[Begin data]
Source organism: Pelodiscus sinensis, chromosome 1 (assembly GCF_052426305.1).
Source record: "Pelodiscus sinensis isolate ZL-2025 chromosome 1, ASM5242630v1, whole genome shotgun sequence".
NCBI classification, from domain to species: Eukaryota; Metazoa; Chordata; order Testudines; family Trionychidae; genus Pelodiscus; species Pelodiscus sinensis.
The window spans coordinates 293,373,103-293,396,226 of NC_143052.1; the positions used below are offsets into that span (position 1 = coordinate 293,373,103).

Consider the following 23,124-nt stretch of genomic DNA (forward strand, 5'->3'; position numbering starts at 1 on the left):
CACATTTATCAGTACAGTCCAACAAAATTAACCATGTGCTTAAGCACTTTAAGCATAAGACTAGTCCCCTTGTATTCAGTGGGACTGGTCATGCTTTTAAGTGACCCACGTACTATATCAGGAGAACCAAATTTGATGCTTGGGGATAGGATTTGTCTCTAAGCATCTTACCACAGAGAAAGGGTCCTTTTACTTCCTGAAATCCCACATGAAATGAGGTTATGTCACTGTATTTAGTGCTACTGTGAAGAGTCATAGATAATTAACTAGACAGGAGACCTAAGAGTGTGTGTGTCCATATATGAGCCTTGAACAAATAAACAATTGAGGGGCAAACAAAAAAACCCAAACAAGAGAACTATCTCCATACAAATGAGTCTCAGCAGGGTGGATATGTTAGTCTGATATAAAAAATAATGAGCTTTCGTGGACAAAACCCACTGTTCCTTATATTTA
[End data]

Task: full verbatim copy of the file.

Source organism: Pelodiscus sinensis, chromosome 1 (assembly GCF_052426305.1).
Source record: "Pelodiscus sinensis isolate ZL-2025 chromosome 1, ASM5242630v1, whole genome shotgun sequence".
NCBI classification, from domain to species: Eukaryota; Metazoa; Chordata; order Testudines; family Trionychidae; genus Pelodiscus; species Pelodiscus sinensis.
The window spans coordinates 293,373,103-293,396,226 of NC_143052.1; the positions used below are offsets into that span (position 1 = coordinate 293,373,103).

Consider the following 23,124-nt stretch of genomic DNA (forward strand, 5'->3'; position numbering starts at 1 on the left):
CACATTTATCAGTACAGTCCAACAAAATTAACCATGTGCTTAAGCACTTTAAGCATAAGACTAGTCCCCTTGTATTCAGTGGGACTGGTCATGCTTTTAAGTGACCCACGTACTATATCAGGAGAACCAAATTTGATGCTTGGGGATAGGATTTGTCTCTAAGCATCTTACCACAGAGAAAGGGTCCTTTTACTTCCTGAAATCCCACATGAAATGAGGTTATGTCACTGTATTTAGTGCTACTGTGAAGAGTCATAGATAATTAACTAGACAGGAGACCTAAGAGTGTGTGTGTCCATATATGAGCCTTGAACAAATAAACAATTGAGGGGCAAACAAAAAAACCCAAACAAGAGAACTATCTCCATACAAATGAGTCTCAGCAGGGTGGATATGTTAGTCTGATATAAAAAATAATGAGCTTTCGTGGACAAAACCCACTGTTCCTTATATTTA